That time, when rambling, I explored
Deep into that hillside cave.
Was I alone and did I dare,
How was it I could be so brave?

And did I once, my memory fades,
Spend a night upon Cass Rock
Light a fire, sleep on the stone,
Or was that all just poppycock?

My youthful escapades were many,
Risky games and daring pranks.
I’ve boasted that I once was brave,
Ever the one for breaking ranks.

I’ve told myself so many times
How bold I was, adventurous child.
And yet I know, if truth be told,
I always was but meek and mild.

A Sign Too Far . . . Again

I have, on two previous occasions, dealt with the modern day scourge caused by the multitude of signs and advertisements which so often deface our side-walks and pavements. Below, I use my own photographs again to illustrate my views on this subject . .

A SIGN TOO FAR   . . .  TAKE 3

So often have I been
attacked by signs
Throughout the day
Plethora
Of signals
Face me as I walk
Innocuous one by one
But fearsome in phalanx
Threatening my advance
Discouraging my progress
Terrorising travel
Note to myself –
Beware
Be wary

A sign
Is a sign
Is a sign
I need to tell you that
I need to let you know
To say it loud and clear
Please notice me
Notice my notice
If I say it often enough
You are bound to notice
Allow me to grab
Your attention
And your money
Let me
tell you about myself
I’m not shy
Passer by
I’ll tell you why
Just shout it out
And cry
To the sky
Saying by the by
Please notice me
Please don’t go
You need to know
I’ve much to say
In every way
All through the day

Too much
Too far
I say
Just clear the way
And let me pass
Your sinister intent
Not heaven sent
You need me more
Than I need you
So please take notice
I refuse
To take notice
Of your notice.

Photographs … WHB – 2017

The Writing’s On The Wall

Pen & Ink Sketch … WHB – May 2017

The Writing’s On The Wall

(Verses using idiomatic expressions)

It’s all over bar the shouting,
Pride goes before a fall;
Another nail in the coffin,
The writing’s on the wall.

“You’ve not a hope in hell’, they said
You’re doomed to sink like a stone.
Abandon hope who enters here.”
But the devil looks after his own.

I will not beat about the bush
Nor bark up that wrong tree.
Yes, it’s back to square one I go,
‘Twixt devil and deep blue sea.

Some time I’ll bite the bullet again,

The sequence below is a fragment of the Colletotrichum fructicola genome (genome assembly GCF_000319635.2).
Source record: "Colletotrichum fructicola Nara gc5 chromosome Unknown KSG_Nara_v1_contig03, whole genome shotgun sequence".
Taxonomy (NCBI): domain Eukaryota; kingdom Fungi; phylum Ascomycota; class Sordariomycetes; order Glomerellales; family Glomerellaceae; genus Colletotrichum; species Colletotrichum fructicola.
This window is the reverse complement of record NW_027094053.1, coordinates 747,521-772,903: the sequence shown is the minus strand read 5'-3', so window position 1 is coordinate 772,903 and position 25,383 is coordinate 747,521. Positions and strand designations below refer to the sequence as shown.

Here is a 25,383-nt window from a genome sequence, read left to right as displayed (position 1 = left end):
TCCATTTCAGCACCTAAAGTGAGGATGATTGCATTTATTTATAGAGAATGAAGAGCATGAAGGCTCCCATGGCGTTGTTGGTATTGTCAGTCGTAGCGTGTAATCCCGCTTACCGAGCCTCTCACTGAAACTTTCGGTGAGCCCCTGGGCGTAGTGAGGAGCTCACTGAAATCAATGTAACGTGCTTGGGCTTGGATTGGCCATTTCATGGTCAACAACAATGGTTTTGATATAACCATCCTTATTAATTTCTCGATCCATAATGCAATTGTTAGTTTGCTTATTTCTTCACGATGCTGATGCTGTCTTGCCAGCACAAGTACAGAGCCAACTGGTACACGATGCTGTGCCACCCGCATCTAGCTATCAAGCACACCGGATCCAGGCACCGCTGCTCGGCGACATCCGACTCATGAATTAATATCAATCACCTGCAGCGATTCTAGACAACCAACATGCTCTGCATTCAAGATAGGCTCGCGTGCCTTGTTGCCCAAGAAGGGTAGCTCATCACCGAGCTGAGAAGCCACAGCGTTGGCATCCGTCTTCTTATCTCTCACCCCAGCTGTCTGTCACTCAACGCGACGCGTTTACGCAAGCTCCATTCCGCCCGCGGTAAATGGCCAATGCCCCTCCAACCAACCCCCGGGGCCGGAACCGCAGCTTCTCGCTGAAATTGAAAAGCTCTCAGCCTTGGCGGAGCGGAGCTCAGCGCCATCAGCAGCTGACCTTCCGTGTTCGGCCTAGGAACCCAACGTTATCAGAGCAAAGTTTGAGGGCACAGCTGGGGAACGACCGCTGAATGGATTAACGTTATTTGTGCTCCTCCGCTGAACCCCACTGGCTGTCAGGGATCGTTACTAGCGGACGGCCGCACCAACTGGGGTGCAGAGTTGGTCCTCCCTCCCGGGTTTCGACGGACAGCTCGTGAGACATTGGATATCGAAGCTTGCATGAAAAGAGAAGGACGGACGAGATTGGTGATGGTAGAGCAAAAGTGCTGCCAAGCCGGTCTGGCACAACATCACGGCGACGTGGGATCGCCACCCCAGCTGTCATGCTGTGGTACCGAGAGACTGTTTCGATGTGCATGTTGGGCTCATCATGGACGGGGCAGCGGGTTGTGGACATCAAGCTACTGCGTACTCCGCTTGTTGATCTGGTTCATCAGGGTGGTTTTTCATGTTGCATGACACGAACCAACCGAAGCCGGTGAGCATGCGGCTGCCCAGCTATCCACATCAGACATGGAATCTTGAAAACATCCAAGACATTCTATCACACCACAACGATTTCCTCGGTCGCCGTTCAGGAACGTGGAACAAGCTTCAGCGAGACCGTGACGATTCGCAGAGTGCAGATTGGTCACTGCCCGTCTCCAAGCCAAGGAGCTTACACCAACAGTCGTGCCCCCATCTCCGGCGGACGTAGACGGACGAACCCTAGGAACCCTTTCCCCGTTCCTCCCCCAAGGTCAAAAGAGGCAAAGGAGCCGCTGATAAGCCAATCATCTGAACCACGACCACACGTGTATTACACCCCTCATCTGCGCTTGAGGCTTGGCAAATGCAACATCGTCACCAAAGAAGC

But till the bitter end
Blood, sweat and tears it is for me
Till I am round the bend,

No, I’m not about to bite the dust,
Nor to push up the daisies,
For I am still alive and kicking,
Singing my own  life’s praises.

Yes, the cleft stick that I am in
Is just a cock-and-bull story,
For I will last till the cows come home
In my Land of Hope and Glory.

And when the hue and cry are over
Then I’m  off to the Land of Nod.
When those hell’s bells have sounded.
All’s still in the lap of the gods.

Yes, every dog will have its day
The writing is on the wall
Every cloud has a silver lining
I’m not heading for a fall.

MONEY – Thoughts for a Chancellor

The UK Chancellor of the Exchequer has just pronounced on the future of the country in times when the majority of the population find themselves in considerably strained financial circumstances . Perhaps a few thoughts occasioned by a reading which I quote from from: ‘The Funny Side – 101 Humorous Poems’ – edited with an introduction by Wendy Cope, will strike a chord with many of us . . .

It is from the American poet, Richard Willard Armour (July 15, 1906 – February 28, 1989)

That money talks

I won’t deny.

I heard it once,

It said, “Goodbye”.

Richard Armour also once wrote: . . . “Politics, it seems to me, for years, or all too long, has been concerned with right or left instead of right or wrong.

Bombs Away

Retro Advert seen in a charity shop in Devon, UK … Photo – WHB 2016

Bombs Away . . . Keeping our boys Regular

A provocative
narrative
Re a sanative
laxative.

As an ex-airman I can say

Advertising ‘Bombs Away’

Should not be a cause of laughter

I have heard of nothing dafter.

I consider it a waste,

Certainly leaves a nasty taste.

This advert I would call a fail,

In fact it is beyond the pale.

So airmen of the world unite,

Stop them talking utter tripe.

Dropping Bombs is not a joke,

Save it for that Hitler bloke.

He’s the one deserves derision,

Not our brave boys on a mission.

Nothing regular about a war,

Always ends with blood and gore.

So don’t make fun of our boys in blue,

Or the next one missing could be you.

CRICKET, Glorious Cricket

‘When Bat Meets Ball’ … WHB – April 2017

CRICKET, Glorious Cricket

In appreciation of cricket commentaries and commentators

If FOOTBALL is ‘THE BEAUTIFUL GAME’
Then I would have to say,
CRICKET is ‘THE GLORIOUS GAME’,
It betters it all the way.

Both have eleven in their team,
Both games are played with balls,
But there the similarity ends,
They’re not the same at all.

Although it is a game to watch
Cricket’s still a hit;
When listening to the radio
And those pundits spice it up a bit.

Yes, commentators do indulge,
Their language can sound silly,
For cricket lends itself to jest …
“The bowlers Holding, the batsman’s Willey”.

The comma after Holding,
That is the crucial bit.
Without it we would all be –
Well – Not something we permit.

Who ever heard a football pundit
Deliver such a joke?
Their chat is loud and full of ‘Gooooooal!”
Enough to cause a stroke.

As I listen to my radio,
When reporters break the rules,
In cricket commentaries
They do not talk like fools.

“He chanced his arm and it came off”
That is another beauty;
“The captain’s relieved himself at the Pavilion End”
There’s another, just a little fruity.

“Neil Harvey, he is fielding slip,
Waiting for a tickle, legs wide apart”,
Compared with such perceptive comments
Football has no counterpart.

“An interesting morning, full of interest”.
“Hutton ill … sorry, 111″
There’s two beauties, made to measure,
More like that and I’m in heaven.

So there you have it,
It’s my viewpoint.
These cricket commentators
May the gods anoint.

( With my apologies for some of my forced rhymes and unmetrical meters! )